NORD Applauds New US Legislation for Rare Disease Funding

But patient advocacy group says package is 'deeply' disappointing

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by Mary Chapman |

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This illustration shows the U.S. Capitol building, home to the government's legislative branch.

While unhappy with shortcomings in the legislation, the National Organization for Rare Disorders (NORD) nonetheless is applauding a year-end U.S. spending package that included several programs and reforms crucial to those with rare diseases, including Lambert-Eaton myasthenic syndrome (LEMS).

As part of an expansive $1.7 trillion package, signed by President Joe Biden to fund government operations through September, U.S. lawmakers voted to:

  • fortify the U.S. Food and Drug Administration’s (FDA) accelerated treatment approval pathway to protect and ensure patient access to treatments.
  • re-authorize through 2027 several programs, including Orphan Products Grants, Pediatric Device Consortia Grants, and the National Institutes of Health’s Best Pharmaceuticals for Children Act.
  • ensure greater representation of underserved and diverse populations in clinical studies.

As the chief advocacy group for the more than 25 million Americans living with a rare disorder, NORD had led a robust effort to get lawmakers to prioritize such programs and reforms. Each was considered key, by groups representing or treating people with rare diseases, to assuring patient access to diagnostics and essential therapies.

“The National Organization for Rare Disorders (NORD) applauds Congress’ decision to address unfinished business and ensure these measures were approved before the end of the year,” Peter Saltonstall, NORD’s president and CEO, said in a press release, adding, “Each of these actions will better support efforts for rare disease patients to obtain safe and effective therapies.”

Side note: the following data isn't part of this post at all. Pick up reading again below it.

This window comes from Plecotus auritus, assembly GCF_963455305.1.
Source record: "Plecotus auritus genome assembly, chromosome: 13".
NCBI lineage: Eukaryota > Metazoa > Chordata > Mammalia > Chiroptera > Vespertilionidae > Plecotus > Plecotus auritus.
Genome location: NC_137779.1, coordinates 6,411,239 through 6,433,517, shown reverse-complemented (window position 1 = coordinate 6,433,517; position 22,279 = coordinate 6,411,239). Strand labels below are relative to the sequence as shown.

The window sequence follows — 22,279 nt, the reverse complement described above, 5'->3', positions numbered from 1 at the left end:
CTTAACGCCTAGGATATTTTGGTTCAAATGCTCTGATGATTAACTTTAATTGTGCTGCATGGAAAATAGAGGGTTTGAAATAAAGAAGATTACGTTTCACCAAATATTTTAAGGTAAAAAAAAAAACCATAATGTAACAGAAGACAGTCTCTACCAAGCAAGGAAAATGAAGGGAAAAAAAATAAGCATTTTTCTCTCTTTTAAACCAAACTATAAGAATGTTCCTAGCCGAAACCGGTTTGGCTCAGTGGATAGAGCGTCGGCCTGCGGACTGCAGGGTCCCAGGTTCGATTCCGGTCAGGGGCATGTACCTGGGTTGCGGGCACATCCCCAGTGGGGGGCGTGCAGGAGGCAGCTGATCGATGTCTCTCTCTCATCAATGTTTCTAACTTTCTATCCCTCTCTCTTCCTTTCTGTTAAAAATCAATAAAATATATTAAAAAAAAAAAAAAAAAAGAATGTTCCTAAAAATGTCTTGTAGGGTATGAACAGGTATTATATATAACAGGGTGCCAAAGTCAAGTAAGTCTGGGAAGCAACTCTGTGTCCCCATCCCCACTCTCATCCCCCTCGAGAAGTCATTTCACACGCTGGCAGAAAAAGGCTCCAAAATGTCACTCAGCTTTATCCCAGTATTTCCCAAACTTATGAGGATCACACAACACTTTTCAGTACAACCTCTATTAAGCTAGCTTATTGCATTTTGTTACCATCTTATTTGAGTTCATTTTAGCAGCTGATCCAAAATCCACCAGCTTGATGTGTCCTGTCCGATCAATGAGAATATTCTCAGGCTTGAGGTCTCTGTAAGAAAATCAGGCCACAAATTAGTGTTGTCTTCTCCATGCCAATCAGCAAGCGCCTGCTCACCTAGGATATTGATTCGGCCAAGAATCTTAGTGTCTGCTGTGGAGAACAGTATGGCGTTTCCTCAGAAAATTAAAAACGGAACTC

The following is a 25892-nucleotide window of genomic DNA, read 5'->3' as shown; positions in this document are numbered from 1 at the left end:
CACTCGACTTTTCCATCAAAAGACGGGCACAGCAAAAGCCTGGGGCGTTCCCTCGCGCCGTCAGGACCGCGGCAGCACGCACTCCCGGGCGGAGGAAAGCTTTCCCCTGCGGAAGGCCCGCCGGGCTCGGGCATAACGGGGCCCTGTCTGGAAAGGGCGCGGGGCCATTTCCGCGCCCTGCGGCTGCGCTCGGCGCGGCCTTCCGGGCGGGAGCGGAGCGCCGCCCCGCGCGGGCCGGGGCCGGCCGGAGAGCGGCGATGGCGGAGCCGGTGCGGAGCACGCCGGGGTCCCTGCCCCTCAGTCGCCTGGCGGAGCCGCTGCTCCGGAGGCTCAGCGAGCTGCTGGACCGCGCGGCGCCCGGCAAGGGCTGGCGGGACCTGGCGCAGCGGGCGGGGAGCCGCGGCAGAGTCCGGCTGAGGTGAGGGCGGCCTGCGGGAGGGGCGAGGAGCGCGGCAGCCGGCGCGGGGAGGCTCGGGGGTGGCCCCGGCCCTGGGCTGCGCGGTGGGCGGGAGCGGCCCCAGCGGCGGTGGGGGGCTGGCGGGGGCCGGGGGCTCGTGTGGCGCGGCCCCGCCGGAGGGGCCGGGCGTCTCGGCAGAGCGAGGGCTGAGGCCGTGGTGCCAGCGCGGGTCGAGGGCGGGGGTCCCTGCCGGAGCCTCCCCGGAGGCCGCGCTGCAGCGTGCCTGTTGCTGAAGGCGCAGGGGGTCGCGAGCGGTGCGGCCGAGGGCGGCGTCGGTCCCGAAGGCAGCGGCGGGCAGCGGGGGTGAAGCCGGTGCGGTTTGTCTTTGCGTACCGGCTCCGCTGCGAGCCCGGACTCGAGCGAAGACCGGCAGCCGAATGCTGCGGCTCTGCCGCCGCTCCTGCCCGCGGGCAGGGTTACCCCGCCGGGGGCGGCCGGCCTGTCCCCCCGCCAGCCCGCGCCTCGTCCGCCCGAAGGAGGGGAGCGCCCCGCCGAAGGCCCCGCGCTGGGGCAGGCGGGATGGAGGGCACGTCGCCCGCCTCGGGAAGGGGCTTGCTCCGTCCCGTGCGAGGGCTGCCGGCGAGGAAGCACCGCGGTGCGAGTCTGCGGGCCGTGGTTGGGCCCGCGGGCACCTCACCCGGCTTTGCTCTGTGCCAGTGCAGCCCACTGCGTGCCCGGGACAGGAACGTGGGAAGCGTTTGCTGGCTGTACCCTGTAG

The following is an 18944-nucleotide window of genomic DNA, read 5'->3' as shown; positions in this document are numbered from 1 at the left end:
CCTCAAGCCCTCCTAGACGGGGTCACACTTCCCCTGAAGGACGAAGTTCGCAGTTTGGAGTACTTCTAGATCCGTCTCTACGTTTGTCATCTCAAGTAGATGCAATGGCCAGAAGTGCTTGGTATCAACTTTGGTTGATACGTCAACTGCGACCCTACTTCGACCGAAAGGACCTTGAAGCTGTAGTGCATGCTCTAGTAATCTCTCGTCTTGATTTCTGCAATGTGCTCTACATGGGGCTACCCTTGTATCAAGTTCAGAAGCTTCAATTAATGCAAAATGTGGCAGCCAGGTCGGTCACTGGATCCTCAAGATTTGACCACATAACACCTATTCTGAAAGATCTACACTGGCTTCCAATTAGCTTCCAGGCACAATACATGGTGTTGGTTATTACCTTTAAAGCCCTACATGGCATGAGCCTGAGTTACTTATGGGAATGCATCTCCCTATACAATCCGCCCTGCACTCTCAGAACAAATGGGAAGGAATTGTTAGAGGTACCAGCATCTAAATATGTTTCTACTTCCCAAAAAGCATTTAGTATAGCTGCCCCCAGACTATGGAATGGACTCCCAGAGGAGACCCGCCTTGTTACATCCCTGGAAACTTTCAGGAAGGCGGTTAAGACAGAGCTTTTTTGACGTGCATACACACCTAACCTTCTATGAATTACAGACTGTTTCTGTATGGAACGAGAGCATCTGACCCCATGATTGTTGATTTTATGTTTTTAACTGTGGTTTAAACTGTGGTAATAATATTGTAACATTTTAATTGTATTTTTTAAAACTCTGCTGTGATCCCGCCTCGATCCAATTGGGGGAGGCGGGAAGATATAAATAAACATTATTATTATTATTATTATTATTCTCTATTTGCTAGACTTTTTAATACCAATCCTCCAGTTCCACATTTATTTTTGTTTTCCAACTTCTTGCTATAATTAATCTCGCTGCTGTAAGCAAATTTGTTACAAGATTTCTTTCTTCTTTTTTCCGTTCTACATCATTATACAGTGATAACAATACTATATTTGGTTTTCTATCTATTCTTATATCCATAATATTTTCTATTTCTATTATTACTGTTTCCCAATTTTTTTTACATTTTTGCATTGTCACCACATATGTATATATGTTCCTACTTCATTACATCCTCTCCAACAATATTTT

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The package also included plans that extend coverage, through 2024, of certain telehealth services covered by Medicare. According to NORD, expanded access to remote care has been invaluable to the rare disease community since the COVID-19 pandemic because it mitigates the need to travel for in-person care.

The U.S.-based organization also is pleased that Congress extended 12 months of continuous eligibility to low-income children covered by Medicaid and the Children’s Health Insurance Program, known as CHIP. These are the main sources of insurance coverage for children with special healthcare needs, including those with rare diseases, NORD said.

Still, the group said it is “deeply disappointed” by a failure to clarify how FDA-approved treatments are awarded orphan drug status under the Orphan Drug Act. Such clarification is necessary for continued investment in rare disease treatment development, particularly for children and other vulnerable demographics, according to NORD.

There also was no advancement on other measures important to the rare disease community. Such legislation includes:

  • the Accelerating Kids Access to Care Act. It aims to establish a better and easier enrollment process for children covered by Medicaid and CHIP who need out-of-state care.
  • the Medical Nutrition Equity Act. Action on this program would require insurance coverage of medical nutrition products for patients who rely upon medically formulated foods.
  • the Newborn Screening Saves Lives Reauthorization Act. Funding for improvements in state programs that provide screening for infants shortly following birth would have been provided under this act. Such programs allow screening for treatable conditions that aren’t clinically manifest in the newborn period. However, the year-end spending package did include funding for the National Academy of Medicine to ultimately recommend ways to modernize and improve such screening.

“NORD and our partners will continue to advocate for these and other priorities in the 118th Congress that will help advance safe and effective therapies for those with rare diseases and expand access to affordable and comprehensive care,” the organization stated in the press release.

Last year, NORD had lobbied Congress to include provisions omitted in its temporary funding package, passed in October. That legislation, which kept the government funded through last month, included five-year extensions for several FDA user fee programs, considered crucial to timely patient access to diagnostics and medicines.